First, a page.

After each age upgrade you’re given a god power, with a maximum of four per mission. Again, these powers — which range from swarms of locusts to massive asteroid attacks that flatten stretches of land — help bolster a particular strategy. And if you pick your god powers carefully, you can use them one after another to decimate an enemy’s forces.
Go Forth and Pillage
In terms of military units, the three playable sides provide a bevy of unique men, heroes, and mythological units. Each side has its own standard military grunts, such as spearmen or the equivalent, but the real fun comes from using hero and myth units. These are the bona-fide ass-kickers, and they’re an absolute joy to play around with (see sidebar). More importantly, they’re also properly balanced.
And this balance is particularly noteworthy. A powerful myth creature will make short work of the game’s standard grunts, but since heroes get an attack bonus when fighting myth creatures, it’s extremely important to have a couple of heroes mixed in with your fighting force. And if you create a hero that also heals allied units, you’ll have a powerful army at your behest.
Managing that army can be a bit annoying at times, though, because of AoM’s errant pathfinding. On more than one occasion, I’d try to send my units to a specific spot on the map and they’d end up on a hill overlooking the spot where I wanted them to be. Other problems include units getting trapped between rows of bushes, units “jerking” this way and that as they move, and units hugging a cliff instead of simply walking down the road in front of them (which results in them moving much slower than they should).
It’s also irritating that units won’t move to let another unit pass by. During one mission, for example, I needed my hero to board a transport ship, but the shore was covered with my army. Instead of the army moving to let her through, she tried to walk around them, which got her nowhere. Only when I went in manually and created a path was I able to get her onto the ship. That level of micromanagement is a drag.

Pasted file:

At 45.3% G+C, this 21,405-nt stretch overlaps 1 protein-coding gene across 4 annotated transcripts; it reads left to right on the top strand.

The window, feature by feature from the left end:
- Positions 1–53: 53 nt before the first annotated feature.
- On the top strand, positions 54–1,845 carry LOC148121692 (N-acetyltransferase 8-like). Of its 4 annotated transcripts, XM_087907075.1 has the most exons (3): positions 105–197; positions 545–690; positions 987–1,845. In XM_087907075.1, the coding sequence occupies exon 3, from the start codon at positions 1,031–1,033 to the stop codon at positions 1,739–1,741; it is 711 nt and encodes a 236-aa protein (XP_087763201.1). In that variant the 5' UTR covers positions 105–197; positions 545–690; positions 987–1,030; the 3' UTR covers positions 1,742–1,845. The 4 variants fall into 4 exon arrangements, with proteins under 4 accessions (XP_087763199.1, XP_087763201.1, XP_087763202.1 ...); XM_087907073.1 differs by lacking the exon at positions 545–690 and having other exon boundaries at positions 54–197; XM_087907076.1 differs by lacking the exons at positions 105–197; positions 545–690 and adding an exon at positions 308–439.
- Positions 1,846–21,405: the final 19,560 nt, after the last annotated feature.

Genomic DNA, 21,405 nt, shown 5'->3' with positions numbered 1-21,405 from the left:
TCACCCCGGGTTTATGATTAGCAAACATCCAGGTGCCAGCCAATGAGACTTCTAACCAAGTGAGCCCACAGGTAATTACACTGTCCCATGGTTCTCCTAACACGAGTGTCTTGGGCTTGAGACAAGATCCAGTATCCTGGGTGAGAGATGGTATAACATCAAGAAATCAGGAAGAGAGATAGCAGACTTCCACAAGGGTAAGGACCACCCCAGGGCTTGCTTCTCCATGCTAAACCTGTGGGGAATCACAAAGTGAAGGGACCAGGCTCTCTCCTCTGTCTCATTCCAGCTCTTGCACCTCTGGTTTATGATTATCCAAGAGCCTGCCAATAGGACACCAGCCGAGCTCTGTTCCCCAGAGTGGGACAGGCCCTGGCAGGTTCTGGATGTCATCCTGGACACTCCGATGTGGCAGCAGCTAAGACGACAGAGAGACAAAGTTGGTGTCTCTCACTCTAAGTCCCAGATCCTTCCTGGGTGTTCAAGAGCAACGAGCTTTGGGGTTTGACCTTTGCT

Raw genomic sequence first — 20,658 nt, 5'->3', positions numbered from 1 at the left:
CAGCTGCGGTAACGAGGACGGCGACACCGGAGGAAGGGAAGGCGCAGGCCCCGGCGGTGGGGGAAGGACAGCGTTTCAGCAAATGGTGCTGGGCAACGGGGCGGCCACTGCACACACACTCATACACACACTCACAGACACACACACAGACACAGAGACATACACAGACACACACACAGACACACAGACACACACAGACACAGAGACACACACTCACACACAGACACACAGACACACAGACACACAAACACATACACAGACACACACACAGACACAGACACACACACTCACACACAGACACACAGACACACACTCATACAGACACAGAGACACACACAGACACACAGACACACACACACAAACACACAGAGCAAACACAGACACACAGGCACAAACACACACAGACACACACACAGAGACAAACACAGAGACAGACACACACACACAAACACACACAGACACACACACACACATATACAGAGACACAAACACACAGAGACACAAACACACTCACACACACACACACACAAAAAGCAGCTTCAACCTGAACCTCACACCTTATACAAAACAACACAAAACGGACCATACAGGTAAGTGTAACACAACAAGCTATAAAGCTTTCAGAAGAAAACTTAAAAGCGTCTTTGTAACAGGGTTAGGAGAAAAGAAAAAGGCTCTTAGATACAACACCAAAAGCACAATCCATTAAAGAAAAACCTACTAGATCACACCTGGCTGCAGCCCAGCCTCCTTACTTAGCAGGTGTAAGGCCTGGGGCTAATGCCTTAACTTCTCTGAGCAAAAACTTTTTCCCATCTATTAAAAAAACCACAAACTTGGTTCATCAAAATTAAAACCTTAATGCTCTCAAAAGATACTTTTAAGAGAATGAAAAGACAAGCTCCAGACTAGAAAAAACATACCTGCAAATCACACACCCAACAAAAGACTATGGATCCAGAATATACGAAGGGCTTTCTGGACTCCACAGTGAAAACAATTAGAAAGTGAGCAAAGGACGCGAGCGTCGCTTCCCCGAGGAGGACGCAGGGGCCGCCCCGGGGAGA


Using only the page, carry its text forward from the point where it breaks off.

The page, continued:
But when it comes time to fight, the units do an excellent job of butchering each other. The AI recognizes and confronts enemy units quickly and efficiently. The AI for your workers is a little more sketchy: Sometimes, they’ll automatically get to work when a resource is depleted, but other times they won’t. Luckily, a handy interface tab tells you when a worker is slacking off.
Instead of using the 2D graphics that powered the first two Age games, AoM enjoys a brand-new, fully 3D game engine. And boy, does it look sweet. The environments, units, and buildings are packed with detail. I especially enjoyed the levels that featured water: waves wash against the shore, seaweed sways with the tide, and ambient sea creatures such as sharks are visible swimming beneath the surface.
What really impressed me, though, were the game’s animations. When a Minotaur smacks a dude with his club, the schmoe goes flying, skids on the ground, and then bounces back into the air. Krakens will grab units off the shore, shake them, and then fling them away. And the special abilities of the myth units, such as Medusa turning a foe into stone or the Frost Giant freezing a hapless victim, really immerse you in the mythological world.
Those sweet graphics come at a price, however, especially if you want to crank up all the details. Even on my 2.2GHz with a GeForce3 card, there were noticeable slowdowns when I played at the maximum (1600x1200) resolution with everything cranked up. These slowdowns were especially noticeable when I had numerous units on the screen and I was using a god power. I tested the frame rates on a lower-end system — a 1.33GHz with a GeForce4 — and the game ran fine at lower resolutions.
Slay Your Friends
In addition to the single-player campaign, you get 21 random skirmish maps (each map has specific elements, such as a main river, but randomizes its location) that can also be used in multiplay. AoM has four multiplayer modes — Supremacy, Conquest, Deathmatch, and Lightning— and the game is playable over a LAN or via Direct IP, or through Ensemble’s in-game matchmaking service. Of the four multiplayer types, Deathmatch will be the most familiar to Age of Kings players, while Supremacy and Conquest are variations on the “destroy everything in sight” theme.
Before starting a multiplayer game, you pick one of nine gods to determine which myth units, upgrades, and god powers you’ll get during the course of the game. A useful handicap feature also gives an advantage to a less skilled player by letting him collect resources at a faster rate, and by reducing build times.
Overall, the multiplayer segment is finely balanced. The games are a little slow to get started (the Egyptians, for example, can’t build a barracks until they hit the second age, and the Greeks can’t build farms right away), but once you’re into the grind, the combat is fun. And because of the way the population cap is designed, you have to constantly expand by finding and building new settlements. Fail in this goal, and you don’t stand a chance.
Age of Mythology isn’t a straight-out classic, but I had a great time playing it. It’s an easy recommendation for fans of Ensemble’s Age of Empires games, or for any RTS aficionado.
— William Harms